The word is out on Web-based IM
Meebo has 354% yearly growth but trails leader Google TalkAs instant messaging has become ubiquitous, online programs facilitating that form of communication have seen sizable increases in the past year, particularly Meebo.
According to Nielsen// NetRatings, Meebo's unique monthly audience has grown 354% since August 2006, when the site first registered above the baseline for measurable data. Although it had nearly 2 million visitors in June, the site still ranks behind Google Talk, which has grown 149% in that time period, up to almost 2.3 million visitors. And Paltalk.com has seen its visitors increase by about 26% in the past 10 months.
These sites differ from traditional IM systems such as AOL Instant Messenger and Apple's IChat in that a user does not have to download an application to access them. Users only have to sign in on the service's online pages to launch the programs.
The wide proliferation of broadband, combined with the fact that many workplaces, libraries and schools put up firewalls to block application-based IM, make these online programs an increasingly attractive option, said Jason Lee, a media analyst at NetRatings.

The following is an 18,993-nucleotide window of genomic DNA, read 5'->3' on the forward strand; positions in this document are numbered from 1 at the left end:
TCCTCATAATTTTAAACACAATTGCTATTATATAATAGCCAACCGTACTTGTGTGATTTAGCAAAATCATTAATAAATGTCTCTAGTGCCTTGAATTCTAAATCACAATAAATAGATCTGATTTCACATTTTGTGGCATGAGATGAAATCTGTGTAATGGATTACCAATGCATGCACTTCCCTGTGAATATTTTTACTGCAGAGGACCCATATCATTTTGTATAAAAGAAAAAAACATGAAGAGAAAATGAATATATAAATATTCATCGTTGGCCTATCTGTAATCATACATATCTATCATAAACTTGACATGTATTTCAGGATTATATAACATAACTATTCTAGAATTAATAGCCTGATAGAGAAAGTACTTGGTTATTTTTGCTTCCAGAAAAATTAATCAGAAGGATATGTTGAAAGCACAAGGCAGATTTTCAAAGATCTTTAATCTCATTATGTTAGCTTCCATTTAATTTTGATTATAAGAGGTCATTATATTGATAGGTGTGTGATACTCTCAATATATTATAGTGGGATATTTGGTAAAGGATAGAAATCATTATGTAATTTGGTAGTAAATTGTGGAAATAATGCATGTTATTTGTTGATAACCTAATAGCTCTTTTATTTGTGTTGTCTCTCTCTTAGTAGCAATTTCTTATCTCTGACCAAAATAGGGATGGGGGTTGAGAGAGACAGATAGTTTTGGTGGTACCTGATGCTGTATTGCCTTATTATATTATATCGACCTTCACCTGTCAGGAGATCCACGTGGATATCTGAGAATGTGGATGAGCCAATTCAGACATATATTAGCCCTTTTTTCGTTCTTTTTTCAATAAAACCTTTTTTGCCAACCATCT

With Meebo, users can sign on to the service with existing accounts, including AIM, Yahoo Messenger, MSN's services or Google Talk. The program also introduced chat rooms in March where users can share photos, YouTube videos and other types of media.
Although Paltalk had fewer than 500,000 visitors in June, Lee sees a unique opportunity with the program. In addition to video chat capabilities and compatibility with AIM and Yahoo's service, Paltalk also offers MySpace-type profile pages, a lucrative option in the current online environment.
"If these companies start focusing on the social networking aspects, there's tremendous growth that can be captured by each of them," Lee said.
But he said application-based IM still dominates the field, and a "good share" of the users of the Web-based technology are Generation Y and younger.
"It's gone a little past early adopters," Lee said.
Nielsen//NetRatings is owned by the Nielsen Co., parent company of The Hollywood Reporter.